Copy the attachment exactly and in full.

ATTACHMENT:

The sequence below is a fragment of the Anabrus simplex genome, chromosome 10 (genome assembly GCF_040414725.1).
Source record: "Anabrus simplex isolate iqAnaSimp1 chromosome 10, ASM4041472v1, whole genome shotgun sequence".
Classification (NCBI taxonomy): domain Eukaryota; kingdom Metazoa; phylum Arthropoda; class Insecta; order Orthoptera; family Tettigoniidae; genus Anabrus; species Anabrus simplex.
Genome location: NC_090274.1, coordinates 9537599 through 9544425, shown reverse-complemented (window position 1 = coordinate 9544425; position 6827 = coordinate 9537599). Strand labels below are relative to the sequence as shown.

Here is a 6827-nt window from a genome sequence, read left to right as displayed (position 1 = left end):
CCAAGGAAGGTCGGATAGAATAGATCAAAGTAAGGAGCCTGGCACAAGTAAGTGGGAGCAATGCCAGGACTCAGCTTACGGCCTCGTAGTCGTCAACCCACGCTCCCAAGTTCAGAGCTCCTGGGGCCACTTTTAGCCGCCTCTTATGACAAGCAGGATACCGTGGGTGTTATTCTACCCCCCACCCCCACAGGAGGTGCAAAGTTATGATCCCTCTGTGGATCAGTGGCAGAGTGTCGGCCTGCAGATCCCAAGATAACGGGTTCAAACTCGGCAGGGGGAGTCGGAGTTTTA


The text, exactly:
The sequence below is a fragment of the Anabrus simplex genome, chromosome 10 (genome assembly GCF_040414725.1).
Source record: "Anabrus simplex isolate iqAnaSimp1 chromosome 10, ASM4041472v1, whole genome shotgun sequence".
Classification (NCBI taxonomy): domain Eukaryota; kingdom Metazoa; phylum Arthropoda; class Insecta; order Orthoptera; family Tettigoniidae; genus Anabrus; species Anabrus simplex.
Genome location: NC_090274.1, coordinates 9537599 through 9544425, shown reverse-complemented (window position 1 = coordinate 9544425; position 6827 = coordinate 9537599). Strand labels below are relative to the sequence as shown.

Here is a 6827-nt window from a genome sequence, read left to right as displayed (position 1 = left end):
CCAAGGAAGGTCGGATAGAATAGATCAAAGTAAGGAGCCTGGCACAAGTAAGTGGGAGCAATGCCAGGACTCAGCTTACGGCCTCGTAGTCGTCAACCCACGCTCCCAAGTTCAGAGCTCCTGGGGCCACTTTTAGCCGCCTCTTATGACAAGCAGGATACCGTGGGTGTTATTCTACCCCCCACCCCCACAGGAGGTGCAAAGTTATGATCCCTCTGTGGATCAGTGGCAGAGTGTCGGCCTGCAGATCCCAAGATAACGGGTTCAAACTCGGCAGGGGGAGTCGGAGTTTTA